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Wednesday, September 06, 2006

Douglas Engelbart's HyperScope Released

Douglas Engelbart's HyperScope, the project I've been working on the last half year as architect and implementor, is now out. I'm extremely excited about this system: it layers expanded, new hyperlinking abilities onto the existing web, working with existing technology, such as web browsers, Ajax, and OPML. HyperScope 1.0 is out the door and is real.

From the HyperScope web site:

"The HyperScope is a high-performance thought processor that enables you to navigate, view, and link to documents in sophisticated ways. It's the brainchild of Doug Engelbart, the inventor of hypertext and the mouse, and is the first step towards his larger vision for an Open Hyperdocument System.

The HyperScope is written in JavaScript using the Dojo toolkit and works in Firefox (recommended) and Internet Explorer. It uses OPML as its base file format. It is open source and available under the GPL."

A review of comments from the blogosphere on the project:

Read/Write Web has a great writeup:

hyperscopeBrad Neuberg has announced the release of HyperScope 1.0, a Web app based on tech legend Douglas Engelbart's 1968 NLS/Augment (oNLine System). Engelbart and team have been working on Hyperscope since March this year, in a project funded by the National Science Foundation. Its aim is to rebuild portions of Douglas Engelbart's NLS system on the web, using current Web technologies such as AJAX and DHTML.

See Slashdot's take on the system.

Dave Winer notes our OPML support:

ReadWriteWeb on Doug Engelbart's Hyperscope 1.0, a modern web app. Its native file format is OPML.

Here's an example of a Hyperscope document. View source reveals that it is an OPML document with a stylesheet.

See more coverage on the blogsphere with Technorati:

In-depth technical writeups of how we work with OPML are here: (a little bit out of date)

Six Apart Buys Rojo

Six Apart just bought the old company I used to work for, Rojo. I knew about this for awhile but couldn't talk about it. It's the end of an era... What a ride it was.

HyperScope: OPML and HTML HyperLinks on Steroids

I'm the software architect and coder for HyperScope, and thought I'd provide some more info on the OPML capabilities of what you can do with it.

HyperScope is like OPML and HTML hyperlinks on steroids. There are so many different kinds of addressing your nodes that its not even funny. You can do direct addressing using hiearchical placement, even if there are no anchors:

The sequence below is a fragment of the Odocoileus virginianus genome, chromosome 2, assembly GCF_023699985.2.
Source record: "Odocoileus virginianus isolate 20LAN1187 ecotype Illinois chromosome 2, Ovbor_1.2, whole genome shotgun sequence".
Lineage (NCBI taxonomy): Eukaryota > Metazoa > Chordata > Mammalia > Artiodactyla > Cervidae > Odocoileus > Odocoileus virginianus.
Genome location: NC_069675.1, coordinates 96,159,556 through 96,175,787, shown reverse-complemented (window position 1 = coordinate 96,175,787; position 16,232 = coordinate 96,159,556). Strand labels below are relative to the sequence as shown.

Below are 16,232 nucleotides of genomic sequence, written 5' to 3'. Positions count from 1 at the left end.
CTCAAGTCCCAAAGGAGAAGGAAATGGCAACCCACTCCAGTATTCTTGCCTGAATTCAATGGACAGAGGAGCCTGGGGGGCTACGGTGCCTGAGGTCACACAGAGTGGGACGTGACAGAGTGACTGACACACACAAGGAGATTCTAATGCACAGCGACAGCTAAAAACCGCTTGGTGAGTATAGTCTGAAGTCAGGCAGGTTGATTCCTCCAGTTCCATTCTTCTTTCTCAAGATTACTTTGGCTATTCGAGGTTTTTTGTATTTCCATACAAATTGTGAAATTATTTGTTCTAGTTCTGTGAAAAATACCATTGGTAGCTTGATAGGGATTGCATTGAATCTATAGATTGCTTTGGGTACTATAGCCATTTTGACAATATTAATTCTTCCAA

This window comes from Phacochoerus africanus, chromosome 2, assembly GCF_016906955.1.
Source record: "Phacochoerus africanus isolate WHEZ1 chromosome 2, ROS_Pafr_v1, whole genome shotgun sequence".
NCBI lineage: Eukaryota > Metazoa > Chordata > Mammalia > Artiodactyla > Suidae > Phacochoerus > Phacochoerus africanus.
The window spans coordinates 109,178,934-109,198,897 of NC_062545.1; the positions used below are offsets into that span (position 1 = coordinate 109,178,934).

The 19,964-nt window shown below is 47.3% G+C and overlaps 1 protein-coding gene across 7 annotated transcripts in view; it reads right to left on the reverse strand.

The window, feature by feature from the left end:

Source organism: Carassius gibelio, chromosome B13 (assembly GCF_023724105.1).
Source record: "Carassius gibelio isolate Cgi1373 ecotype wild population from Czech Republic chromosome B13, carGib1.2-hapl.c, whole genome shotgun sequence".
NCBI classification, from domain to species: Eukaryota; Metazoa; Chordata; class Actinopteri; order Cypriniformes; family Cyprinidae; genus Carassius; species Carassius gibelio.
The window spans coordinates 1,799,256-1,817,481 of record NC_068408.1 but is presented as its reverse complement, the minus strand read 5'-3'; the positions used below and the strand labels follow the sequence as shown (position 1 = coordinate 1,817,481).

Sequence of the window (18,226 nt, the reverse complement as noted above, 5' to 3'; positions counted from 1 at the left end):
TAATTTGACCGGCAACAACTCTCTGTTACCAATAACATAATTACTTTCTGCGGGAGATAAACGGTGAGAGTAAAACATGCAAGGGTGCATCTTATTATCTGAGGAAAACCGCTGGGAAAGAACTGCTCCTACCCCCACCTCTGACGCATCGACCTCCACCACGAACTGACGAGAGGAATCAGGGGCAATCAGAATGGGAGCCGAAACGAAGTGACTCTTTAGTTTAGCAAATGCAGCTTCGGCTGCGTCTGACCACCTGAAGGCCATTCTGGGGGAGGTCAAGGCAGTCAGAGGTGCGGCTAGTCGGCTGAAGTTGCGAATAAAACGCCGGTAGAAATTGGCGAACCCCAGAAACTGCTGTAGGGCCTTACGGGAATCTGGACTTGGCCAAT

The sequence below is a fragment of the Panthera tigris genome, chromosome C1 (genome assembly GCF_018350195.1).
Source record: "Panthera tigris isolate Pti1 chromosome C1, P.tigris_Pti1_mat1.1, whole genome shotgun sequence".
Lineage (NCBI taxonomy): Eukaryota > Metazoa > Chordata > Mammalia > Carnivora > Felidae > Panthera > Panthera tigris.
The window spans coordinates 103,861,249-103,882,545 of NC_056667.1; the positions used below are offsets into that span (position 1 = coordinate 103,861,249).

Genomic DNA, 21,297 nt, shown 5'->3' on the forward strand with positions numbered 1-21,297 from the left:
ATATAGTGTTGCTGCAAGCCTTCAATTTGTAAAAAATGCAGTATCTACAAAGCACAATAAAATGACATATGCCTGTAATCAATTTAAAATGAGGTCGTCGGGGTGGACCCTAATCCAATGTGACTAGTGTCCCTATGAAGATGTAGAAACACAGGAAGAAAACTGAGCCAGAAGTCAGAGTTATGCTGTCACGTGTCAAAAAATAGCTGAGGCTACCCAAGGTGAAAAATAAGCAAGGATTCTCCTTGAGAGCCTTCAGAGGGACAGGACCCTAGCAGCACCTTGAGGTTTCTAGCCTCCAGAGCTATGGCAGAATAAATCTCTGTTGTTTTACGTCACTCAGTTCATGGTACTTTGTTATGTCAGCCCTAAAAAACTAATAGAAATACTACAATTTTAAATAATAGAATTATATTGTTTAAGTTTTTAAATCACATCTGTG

Where 2A is the second node (2), followed by it's first child (A). Node numbering always alternates between letters and numbers for readability; so you might have 2A3B. These are generated automatically and will work across all OPML documents, not just ones that have been marked up with the optional HyperScope namespaced attributes.

You can target node IDs, which are unique values that never change for a node even if it is moved around; these always start with a 0:


Node IDs are optional, and placed on an OPML outline node using the hs: namespace:

<outline text="foobar" hs:nid="0626"/>

Node IDs are optional, and are created on document creation or editing, while the node hierachical numbers above work for any OPML file.

You can target based on label, using the optional hs:label attribute:

<outline text="foobar" hs:label="mylabel">

This would be the following address:


Now, here's some cool stuff; once you've hit your target address using direct addressing, you can start to use relative addresses to move relative to the one you just targeted. For example, once I've gone to 'mylabel', I could jump down in the node hierarchy then to the next 2 nodes using the following:


Which is .d for down and .2n for next two. You can jump through the hierarchy using many of these, including successor (.s) for going to the next sibling of the current node, independent of children; predecessor (.p) for the same, but for the previous sibling; back (.b), which will take you to the previous node that is right before you, independent of hierarchy; next (.n) for the same but forward; up (.u) to move up an ancestor; down (.d) to move down; tail (.t) to move to the last child sibling on my level; head (.h) to move to the first child sibling on my level; and more.

Once you've done these, you can start doing some other fun stuff. I can now do an indirect link, which is .l (that's a lower case L):


The 'l' is magical; it says: "once you've found the final node after dereferencing the other addresses, look inside the contents of this node, and take the first address you find then follow it."

For example, if the node that lies at mylabel.d2n has the following contents (that's an encoded HTML hyperlink in there):

<outline text='Make sure to see the document: &lt;a href=&quot;;Important&lt;/&lt;/&gt;

then adding that .l will cause HyperScope to extract, and follow it and dereference it, which will cause the browser to jump to important.opml, then jump to node #2.

So indirect links let you create a layer of indirection between you and a set of links. You could imagine combining this with the node labels to create a kind of link database; just create a file that you always use that has named nodes for important links that you want to go to, then use indirect links against these. This is exactly what Engelbart does; I've sat and watched him and studied how he uses the system. You can see modern screencasts of that system and his work practices at these blog posts of mine: and